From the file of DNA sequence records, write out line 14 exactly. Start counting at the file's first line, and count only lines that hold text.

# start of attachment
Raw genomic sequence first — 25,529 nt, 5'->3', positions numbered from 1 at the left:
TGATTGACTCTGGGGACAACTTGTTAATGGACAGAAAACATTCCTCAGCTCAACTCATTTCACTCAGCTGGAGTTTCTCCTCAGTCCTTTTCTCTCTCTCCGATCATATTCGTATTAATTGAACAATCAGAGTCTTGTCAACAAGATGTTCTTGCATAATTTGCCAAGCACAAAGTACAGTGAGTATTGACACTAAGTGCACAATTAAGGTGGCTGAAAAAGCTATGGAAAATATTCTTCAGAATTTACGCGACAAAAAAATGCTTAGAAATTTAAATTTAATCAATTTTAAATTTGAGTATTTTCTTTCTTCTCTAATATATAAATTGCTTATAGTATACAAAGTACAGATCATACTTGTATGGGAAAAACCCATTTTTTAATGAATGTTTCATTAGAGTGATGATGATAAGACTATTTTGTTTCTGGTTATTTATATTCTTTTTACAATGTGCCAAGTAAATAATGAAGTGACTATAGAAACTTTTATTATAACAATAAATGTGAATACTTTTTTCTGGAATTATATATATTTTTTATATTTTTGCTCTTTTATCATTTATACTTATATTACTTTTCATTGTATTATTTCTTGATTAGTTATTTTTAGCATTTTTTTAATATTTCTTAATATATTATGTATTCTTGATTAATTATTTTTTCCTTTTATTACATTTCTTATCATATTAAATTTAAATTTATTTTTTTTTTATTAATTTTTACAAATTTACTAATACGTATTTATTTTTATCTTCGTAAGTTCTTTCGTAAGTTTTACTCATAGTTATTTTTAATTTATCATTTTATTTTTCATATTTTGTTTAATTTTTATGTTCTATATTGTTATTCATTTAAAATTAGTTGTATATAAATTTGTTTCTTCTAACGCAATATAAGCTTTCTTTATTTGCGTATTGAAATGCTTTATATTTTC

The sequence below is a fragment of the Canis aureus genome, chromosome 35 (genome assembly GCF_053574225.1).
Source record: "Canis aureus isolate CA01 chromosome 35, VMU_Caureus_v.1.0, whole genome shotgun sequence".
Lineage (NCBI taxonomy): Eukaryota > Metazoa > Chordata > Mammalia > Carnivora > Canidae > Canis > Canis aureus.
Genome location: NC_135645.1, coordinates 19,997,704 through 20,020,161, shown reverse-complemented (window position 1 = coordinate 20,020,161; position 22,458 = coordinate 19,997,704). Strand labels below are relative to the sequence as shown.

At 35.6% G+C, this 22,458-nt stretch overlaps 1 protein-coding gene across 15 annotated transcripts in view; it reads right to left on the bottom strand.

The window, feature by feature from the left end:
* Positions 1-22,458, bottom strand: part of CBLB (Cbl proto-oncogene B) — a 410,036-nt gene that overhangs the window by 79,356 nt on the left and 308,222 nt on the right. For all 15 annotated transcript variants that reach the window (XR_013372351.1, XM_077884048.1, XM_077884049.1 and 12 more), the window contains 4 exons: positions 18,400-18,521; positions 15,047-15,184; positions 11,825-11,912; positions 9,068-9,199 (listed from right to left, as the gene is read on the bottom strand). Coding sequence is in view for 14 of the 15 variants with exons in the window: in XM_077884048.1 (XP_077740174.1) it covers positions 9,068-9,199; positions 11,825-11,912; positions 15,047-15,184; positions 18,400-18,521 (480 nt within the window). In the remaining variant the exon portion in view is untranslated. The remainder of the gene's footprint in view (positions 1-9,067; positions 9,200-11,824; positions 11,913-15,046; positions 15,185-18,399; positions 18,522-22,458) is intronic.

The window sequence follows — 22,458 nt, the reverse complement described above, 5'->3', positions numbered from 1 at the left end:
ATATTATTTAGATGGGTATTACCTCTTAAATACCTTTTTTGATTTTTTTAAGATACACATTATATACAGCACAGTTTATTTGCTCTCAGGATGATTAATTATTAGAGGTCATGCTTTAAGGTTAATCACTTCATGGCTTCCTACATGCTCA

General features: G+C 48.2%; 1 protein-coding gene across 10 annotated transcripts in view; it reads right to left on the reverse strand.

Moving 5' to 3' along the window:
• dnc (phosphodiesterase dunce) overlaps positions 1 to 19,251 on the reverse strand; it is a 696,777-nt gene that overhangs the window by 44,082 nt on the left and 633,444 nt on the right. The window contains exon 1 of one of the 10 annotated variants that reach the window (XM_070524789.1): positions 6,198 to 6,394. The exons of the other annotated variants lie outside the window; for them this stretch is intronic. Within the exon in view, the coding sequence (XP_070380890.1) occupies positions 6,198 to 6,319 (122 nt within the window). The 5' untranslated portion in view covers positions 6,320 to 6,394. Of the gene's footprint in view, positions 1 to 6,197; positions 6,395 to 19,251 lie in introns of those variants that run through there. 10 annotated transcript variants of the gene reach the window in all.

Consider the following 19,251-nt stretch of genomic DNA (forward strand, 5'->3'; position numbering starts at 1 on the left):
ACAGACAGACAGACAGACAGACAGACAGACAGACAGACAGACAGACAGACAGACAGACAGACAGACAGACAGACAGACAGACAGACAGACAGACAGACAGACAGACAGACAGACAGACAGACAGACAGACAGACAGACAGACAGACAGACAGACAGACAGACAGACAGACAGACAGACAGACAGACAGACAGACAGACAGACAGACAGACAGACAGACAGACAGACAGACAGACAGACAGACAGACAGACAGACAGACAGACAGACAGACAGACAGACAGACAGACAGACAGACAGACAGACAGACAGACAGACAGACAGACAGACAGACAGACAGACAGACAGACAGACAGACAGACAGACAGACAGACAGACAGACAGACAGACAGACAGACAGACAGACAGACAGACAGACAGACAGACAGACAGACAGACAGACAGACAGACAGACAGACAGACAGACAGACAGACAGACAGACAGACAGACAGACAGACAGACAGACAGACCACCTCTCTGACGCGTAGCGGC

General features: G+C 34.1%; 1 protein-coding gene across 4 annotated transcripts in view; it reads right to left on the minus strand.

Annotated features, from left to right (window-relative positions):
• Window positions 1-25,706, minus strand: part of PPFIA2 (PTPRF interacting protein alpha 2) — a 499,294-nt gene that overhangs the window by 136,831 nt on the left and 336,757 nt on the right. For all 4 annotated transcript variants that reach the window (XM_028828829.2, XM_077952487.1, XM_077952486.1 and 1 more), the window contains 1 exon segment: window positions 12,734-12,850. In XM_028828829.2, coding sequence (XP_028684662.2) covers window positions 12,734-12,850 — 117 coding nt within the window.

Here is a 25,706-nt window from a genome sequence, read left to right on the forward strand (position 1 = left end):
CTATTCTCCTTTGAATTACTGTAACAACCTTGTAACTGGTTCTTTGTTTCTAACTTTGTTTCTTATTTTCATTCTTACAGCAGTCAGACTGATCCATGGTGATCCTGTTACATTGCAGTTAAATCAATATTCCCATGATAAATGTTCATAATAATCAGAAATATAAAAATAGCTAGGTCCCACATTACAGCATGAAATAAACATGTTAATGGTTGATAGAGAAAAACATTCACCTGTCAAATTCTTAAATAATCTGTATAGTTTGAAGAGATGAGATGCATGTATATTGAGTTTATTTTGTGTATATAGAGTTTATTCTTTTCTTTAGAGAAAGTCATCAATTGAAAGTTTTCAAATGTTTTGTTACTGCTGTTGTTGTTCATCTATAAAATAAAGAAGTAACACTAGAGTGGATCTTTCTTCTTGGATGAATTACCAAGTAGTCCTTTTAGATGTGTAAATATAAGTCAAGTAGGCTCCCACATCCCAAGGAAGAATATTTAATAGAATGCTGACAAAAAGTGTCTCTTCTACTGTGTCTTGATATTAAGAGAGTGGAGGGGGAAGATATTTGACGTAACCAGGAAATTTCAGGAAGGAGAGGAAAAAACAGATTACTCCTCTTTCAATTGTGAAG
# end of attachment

• dnc (phosphodiesterase dunce) overlaps positions 1 to 19,251 on the reverse strand; it is a 696,777-nt gene that overhangs the window by 44,082 nt on the left and 633,444 nt on the right. The window contains exon 1 of one of the 10 annotated variants that reach the window (XM_070524789.1): positions 6,198 to 6,394. The exons of the other annotated variants lie outside the window; for them this stretch is intronic. Within the exon in view, the coding sequence (XP_070380890.1) occupies positions 6,198 to 6,319 (122 nt within the window). The 5' untranslated portion in view covers positions 6,320 to 6,394. Of the gene's footprint in view, positions 1 to 6,197; positions 6,395 to 19,251 lie in introns of those variants that run through there. 10 annotated transcript variants of the gene reach the window in all.